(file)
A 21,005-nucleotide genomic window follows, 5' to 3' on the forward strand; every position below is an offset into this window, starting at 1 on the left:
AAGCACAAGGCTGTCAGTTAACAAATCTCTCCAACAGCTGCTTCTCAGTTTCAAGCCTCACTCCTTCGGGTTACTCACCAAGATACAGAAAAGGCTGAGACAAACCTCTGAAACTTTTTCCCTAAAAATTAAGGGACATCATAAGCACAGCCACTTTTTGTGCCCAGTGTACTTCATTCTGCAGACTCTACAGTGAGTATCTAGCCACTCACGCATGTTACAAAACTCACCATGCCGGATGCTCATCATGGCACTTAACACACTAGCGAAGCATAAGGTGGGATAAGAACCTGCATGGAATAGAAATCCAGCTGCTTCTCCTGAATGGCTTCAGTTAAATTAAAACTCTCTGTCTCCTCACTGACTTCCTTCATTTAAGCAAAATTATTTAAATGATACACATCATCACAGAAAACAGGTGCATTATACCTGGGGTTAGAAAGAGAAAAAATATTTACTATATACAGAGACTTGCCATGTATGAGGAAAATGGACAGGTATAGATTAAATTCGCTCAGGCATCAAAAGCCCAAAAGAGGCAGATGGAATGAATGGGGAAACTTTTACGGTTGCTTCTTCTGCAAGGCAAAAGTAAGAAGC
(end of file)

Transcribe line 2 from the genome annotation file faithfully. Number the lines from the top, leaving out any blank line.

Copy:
AAGCACAAGGCTGTCAGTTAACAAATCTCTCCAACAGCTGCTTCTCAGTTTCAAGCCTCACTCCTTCGGGTTACTCACCAAGATACAGAAAAGGCTGAGACAAACCTCTGAAACTTTTTCCCTAAAAATTAAGGGACATCATAAGCACAGCCACTTTTTGTGCCCAGTGTACTTCATTCTGCAGACTCTACAGTGAGTATCTAGCCACTCACGCATGTTACAAAACTCACCATGCCGGATGCTCATCATGGCACTTAACACACTAGCGAAGCATAAGGTGGGATAAGAACCTGCATGGAATAGAAATCCAGCTGCTTCTCCTGAATGGCTTCAGTTAAATTAAAACTCTCTGTCTCCTCACTGACTTCCTTCATTTAAGCAAAATTATTTAAATGATACACATCATCACAGAAAACAGGTGCATTATACCTGGGGTTAGAAAGAGAAAAAATATTTACTATATACAGAGACTTGCCATGTATGAGGAAAATGGACAGGTATAGATTAAATTCGCTCAGGCATCAAAAGCCCAAAAGAGGCAGATGGAATGAATGGGGAAACTTTTACGGTTGCTTCTTCTGCAAGGCAAAAGTAAGAAGC